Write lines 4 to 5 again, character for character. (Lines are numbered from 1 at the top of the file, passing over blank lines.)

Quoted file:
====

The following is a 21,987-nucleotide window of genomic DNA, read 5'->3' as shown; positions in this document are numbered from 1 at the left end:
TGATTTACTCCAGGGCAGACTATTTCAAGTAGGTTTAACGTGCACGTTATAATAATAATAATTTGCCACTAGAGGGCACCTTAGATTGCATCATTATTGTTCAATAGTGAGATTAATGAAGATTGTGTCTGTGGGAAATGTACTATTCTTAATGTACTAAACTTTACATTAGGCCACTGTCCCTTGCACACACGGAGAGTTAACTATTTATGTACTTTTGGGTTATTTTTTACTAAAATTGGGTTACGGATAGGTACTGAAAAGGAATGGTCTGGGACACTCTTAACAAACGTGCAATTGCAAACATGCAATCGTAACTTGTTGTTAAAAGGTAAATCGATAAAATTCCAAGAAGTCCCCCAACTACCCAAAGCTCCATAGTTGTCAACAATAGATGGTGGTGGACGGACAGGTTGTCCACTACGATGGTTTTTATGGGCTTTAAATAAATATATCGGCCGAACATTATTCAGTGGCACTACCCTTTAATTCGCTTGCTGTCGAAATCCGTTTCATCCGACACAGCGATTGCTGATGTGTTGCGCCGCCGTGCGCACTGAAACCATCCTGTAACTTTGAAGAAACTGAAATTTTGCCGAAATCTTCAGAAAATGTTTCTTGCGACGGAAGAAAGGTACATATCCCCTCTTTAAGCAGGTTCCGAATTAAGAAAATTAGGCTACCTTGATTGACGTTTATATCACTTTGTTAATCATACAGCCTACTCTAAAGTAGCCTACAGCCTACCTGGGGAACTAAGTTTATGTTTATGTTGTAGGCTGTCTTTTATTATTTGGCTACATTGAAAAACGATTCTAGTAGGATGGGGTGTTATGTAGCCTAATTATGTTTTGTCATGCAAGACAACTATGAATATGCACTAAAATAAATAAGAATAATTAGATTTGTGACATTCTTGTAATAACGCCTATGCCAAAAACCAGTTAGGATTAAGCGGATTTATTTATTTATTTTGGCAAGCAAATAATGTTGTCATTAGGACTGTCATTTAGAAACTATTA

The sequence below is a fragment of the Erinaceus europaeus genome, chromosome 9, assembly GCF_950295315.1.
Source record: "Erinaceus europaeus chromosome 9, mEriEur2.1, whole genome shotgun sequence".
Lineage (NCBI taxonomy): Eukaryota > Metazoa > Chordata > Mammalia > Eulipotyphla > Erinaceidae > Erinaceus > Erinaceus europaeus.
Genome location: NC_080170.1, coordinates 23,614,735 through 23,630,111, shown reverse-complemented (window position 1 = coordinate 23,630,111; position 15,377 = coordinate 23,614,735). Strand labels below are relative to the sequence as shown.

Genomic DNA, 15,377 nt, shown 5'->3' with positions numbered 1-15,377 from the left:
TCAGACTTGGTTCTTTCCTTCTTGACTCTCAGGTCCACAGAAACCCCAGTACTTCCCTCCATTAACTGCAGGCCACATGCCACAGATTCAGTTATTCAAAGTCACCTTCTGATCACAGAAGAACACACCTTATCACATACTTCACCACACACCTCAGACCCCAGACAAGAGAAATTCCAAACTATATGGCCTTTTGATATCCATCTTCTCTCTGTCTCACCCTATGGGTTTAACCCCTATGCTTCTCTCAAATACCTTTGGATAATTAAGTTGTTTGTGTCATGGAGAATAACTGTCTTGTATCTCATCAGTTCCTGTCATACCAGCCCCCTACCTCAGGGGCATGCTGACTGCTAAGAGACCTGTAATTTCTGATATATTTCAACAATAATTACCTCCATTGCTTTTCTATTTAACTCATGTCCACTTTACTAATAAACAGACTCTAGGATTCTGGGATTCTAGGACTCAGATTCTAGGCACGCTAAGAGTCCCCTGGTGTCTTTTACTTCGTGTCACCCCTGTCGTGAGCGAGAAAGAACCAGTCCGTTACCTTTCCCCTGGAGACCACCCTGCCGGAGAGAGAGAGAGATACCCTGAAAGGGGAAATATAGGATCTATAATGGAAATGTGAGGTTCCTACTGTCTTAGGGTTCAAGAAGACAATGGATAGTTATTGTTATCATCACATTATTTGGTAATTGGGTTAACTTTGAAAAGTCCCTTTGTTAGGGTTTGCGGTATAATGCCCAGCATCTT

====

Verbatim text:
Source record: "Erinaceus europaeus chromosome 9, mEriEur2.1, whole genome shotgun sequence".
Lineage (NCBI taxonomy): Eukaryota > Metazoa > Chordata > Mammalia > Eulipotyphla > Erinaceidae > Erinaceus > Erinaceus europaeus.